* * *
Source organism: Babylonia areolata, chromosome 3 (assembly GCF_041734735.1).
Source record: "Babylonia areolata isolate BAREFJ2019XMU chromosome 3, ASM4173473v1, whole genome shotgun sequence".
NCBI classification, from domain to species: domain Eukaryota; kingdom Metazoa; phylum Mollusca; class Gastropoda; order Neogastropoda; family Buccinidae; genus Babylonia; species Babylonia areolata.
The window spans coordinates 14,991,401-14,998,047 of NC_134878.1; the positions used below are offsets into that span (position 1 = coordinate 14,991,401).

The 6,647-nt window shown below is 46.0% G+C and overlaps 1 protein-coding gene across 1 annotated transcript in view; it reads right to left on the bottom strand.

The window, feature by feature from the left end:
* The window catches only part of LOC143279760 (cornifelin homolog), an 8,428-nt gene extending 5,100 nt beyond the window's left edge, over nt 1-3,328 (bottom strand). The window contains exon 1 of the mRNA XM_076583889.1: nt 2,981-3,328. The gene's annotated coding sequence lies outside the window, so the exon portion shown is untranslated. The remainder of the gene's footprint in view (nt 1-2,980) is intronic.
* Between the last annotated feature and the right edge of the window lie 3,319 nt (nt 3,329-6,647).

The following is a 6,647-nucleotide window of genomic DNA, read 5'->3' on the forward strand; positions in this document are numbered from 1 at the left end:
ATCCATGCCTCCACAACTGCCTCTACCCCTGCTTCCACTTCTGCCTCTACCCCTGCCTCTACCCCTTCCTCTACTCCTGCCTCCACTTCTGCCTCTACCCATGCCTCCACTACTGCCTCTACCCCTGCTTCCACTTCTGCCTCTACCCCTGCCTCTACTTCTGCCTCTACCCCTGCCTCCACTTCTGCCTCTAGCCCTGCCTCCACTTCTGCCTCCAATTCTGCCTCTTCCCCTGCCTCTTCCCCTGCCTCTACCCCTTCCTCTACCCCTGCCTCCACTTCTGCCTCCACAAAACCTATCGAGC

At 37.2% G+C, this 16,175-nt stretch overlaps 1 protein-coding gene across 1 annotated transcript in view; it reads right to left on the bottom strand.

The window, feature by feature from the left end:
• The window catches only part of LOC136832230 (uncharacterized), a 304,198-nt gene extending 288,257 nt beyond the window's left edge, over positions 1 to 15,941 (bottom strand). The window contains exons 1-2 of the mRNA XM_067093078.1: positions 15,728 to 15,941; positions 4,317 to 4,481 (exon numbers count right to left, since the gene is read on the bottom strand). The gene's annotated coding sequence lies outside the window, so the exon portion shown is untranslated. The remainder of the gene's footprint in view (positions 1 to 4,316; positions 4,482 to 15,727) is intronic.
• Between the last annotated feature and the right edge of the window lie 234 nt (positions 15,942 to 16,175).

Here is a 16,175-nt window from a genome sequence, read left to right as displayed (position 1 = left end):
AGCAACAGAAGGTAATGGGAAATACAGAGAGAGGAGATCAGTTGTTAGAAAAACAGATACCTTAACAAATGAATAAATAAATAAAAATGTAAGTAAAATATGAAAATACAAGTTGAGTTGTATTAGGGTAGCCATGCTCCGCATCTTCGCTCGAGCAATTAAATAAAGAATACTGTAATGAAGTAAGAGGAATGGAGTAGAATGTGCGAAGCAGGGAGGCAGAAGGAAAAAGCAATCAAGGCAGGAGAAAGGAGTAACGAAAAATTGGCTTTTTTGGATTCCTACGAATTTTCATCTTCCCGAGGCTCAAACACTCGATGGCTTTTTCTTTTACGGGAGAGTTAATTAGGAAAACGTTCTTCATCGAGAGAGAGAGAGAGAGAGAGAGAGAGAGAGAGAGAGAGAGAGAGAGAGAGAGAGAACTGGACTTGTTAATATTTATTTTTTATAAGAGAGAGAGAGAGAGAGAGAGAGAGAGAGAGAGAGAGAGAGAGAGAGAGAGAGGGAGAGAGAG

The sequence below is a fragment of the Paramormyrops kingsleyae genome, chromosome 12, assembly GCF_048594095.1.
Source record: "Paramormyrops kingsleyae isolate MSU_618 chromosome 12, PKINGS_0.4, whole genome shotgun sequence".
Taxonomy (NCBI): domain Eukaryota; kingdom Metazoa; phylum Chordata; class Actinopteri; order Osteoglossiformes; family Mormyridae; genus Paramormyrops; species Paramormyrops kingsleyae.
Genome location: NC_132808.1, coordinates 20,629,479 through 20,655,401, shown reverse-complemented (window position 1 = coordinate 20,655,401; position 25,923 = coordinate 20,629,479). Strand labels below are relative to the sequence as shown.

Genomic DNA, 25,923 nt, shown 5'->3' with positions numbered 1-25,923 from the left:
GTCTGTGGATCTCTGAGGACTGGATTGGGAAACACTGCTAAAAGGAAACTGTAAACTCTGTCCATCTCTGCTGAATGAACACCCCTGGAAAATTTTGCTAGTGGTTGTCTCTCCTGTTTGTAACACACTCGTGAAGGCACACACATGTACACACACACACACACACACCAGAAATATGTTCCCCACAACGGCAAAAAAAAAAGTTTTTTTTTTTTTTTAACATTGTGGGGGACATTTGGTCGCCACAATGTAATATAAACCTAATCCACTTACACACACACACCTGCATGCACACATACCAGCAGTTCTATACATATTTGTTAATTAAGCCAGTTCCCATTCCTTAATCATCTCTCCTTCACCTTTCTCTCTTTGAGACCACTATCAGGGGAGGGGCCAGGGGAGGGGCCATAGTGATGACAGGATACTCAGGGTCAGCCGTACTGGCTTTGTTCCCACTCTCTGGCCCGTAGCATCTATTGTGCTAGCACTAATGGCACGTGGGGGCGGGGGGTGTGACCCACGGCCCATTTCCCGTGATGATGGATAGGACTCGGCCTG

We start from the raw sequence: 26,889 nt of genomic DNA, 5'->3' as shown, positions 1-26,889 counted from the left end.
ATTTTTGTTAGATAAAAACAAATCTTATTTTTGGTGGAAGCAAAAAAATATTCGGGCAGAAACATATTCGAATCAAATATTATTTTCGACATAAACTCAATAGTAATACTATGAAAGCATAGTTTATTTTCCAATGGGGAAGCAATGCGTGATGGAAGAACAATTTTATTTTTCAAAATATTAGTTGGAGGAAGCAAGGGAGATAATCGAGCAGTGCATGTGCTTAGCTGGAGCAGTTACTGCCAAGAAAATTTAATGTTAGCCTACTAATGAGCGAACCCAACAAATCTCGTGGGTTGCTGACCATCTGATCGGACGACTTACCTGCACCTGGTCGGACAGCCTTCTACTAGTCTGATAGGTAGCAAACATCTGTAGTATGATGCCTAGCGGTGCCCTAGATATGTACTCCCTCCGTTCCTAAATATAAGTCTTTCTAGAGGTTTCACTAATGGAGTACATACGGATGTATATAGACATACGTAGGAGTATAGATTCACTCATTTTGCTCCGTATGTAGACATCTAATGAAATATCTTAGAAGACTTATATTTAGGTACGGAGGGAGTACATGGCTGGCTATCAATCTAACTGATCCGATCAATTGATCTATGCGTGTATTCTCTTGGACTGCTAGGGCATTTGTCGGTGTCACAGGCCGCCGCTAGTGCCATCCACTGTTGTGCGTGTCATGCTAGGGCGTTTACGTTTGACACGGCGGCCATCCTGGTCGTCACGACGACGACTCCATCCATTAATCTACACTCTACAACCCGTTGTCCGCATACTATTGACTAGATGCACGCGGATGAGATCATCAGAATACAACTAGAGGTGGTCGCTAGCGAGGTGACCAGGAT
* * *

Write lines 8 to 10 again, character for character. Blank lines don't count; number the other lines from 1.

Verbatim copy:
* Between the last annotated feature and the right edge of the window lie 3,319 nt (nt 3,329-6,647).

The following is a 6,647-nucleotide window of genomic DNA, read 5'->3' on the forward strand; positions in this document are numbered from 1 at the left end:
ATCCATGCCTCCACAACTGCCTCTACCCCTGCTTCCACTTCTGCCTCTACCCCTGCCTCTACCCCTTCCTCTACTCCTGCCTCCACTTCTGCCTCTACCCATGCCTCCACTACTGCCTCTACCCCTGCTTCCACTTCTGCCTCTACCCCTGCCTCTACTTCTGCCTCTACCCCTGCCTCCACTTCTGCCTCTAGCCCTGCCTCCACTTCTGCCTCCAATTCTGCCTCTTCCCCTGCCTCTTCCCCTGCCTCTACCCCTTCCTCTACCCCTGCCTCCACTTCTGCCTCCACAAAACCTATCGAGC